Religion, Crime and Punishment – KEY IDEAS

Key concepts:

  • Law and order – rules of our society and how they are enforced
  • Evil – An act considered morally wrong or wicked. From a religious point of view, evil acts take a person further away from God
  • Forgiveness – Letting go of anger or hatred towards someone for a wrong they have committed against us. It is a central teaching in all religions
  • Justice – A belief in what is fair and right. In relation to crime, justice must be served by the criminal justice system
  • Suffering – A feeling of pain, harm or distress caused by others
  • Morality – A person’s sense of right and wrong in terms of behaviour or actions. Religion may play a significant role in terms of shaping a person’s morality
  • Conscience – The voice inside us, which tells us right from wrong. Many believe that conscience is the voice of God.
  • Sin – An act, which goes against God and takes a person further away from God
  • Repentance/Remorse – To be genuinely sorry for what you have done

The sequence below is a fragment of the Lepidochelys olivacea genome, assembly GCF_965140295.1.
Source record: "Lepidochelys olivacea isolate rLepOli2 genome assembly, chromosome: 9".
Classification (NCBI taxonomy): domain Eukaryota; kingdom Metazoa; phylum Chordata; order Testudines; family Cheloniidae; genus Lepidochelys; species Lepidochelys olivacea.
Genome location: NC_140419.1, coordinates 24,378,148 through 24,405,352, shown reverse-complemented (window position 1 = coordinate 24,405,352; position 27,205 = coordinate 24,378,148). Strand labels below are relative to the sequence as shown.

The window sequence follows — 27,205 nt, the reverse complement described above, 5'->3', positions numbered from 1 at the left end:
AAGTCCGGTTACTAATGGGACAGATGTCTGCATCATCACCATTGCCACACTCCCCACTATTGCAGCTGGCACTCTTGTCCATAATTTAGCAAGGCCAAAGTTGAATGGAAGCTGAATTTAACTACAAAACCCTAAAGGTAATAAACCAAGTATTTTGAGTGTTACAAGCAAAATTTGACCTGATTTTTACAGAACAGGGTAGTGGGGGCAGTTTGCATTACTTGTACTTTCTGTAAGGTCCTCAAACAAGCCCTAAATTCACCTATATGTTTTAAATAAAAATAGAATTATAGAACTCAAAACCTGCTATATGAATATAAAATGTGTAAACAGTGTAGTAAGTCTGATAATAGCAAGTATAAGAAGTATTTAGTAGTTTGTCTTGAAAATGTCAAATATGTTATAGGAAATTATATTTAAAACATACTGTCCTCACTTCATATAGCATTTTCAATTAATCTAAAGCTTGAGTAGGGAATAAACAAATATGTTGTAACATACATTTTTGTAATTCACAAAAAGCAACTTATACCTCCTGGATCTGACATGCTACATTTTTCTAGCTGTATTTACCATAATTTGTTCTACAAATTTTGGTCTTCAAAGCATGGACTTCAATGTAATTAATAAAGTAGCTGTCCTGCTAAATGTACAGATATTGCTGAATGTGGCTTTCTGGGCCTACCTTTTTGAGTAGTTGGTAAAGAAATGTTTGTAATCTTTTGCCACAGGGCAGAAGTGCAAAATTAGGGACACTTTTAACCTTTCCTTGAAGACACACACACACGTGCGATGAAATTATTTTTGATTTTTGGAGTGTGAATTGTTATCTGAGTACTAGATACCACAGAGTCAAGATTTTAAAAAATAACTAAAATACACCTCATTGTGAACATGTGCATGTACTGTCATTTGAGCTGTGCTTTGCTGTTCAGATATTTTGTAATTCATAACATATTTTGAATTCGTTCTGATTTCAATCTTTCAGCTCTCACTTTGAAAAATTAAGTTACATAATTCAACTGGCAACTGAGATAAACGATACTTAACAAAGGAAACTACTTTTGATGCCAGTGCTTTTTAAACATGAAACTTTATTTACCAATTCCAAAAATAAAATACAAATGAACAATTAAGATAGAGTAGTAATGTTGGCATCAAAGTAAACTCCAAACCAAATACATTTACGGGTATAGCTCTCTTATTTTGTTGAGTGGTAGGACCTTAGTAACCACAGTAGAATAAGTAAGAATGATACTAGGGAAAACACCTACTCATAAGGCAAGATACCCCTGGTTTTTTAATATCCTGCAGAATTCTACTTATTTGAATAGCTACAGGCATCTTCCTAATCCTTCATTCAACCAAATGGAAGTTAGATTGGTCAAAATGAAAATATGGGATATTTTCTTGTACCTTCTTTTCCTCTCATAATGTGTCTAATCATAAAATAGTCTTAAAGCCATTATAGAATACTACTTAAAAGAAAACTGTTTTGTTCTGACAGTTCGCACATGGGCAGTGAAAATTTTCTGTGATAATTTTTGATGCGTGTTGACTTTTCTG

Exam Tip – Learn the definitions of the words above. They are often asked as 1-mark questions.


Religion and Rules

All religions have their own set of rules. These rules give a framework for believers to live their lives. Christians would follow rules such as the Ten Commandments eg “Do not steal”. Muslims will follow the words of the Qur’an such as ‘Take not life that God has made sacred, except by way of justice’ or the Hadith of the Prophet Muhammad such as ‘Pardon each other’s faults and God will grant you grace’. In some countries such as Saudi Arabia the law of the land is Islamic. This is called Shariah Law.

Most religions teach followers to keep the laws on the land as laws are in place to ensure society runs smoothly. St Paul tells Christians ‘To obey the law of the land’. Religions would also say that at times it might be acceptable to break a law, which is unjust, or unfair eg Martin Luther King was prepared to break the unfair laws, which allowed racism in the United States. Conscientious Objectors broke the law when they refused to fight or kill in the name of war.


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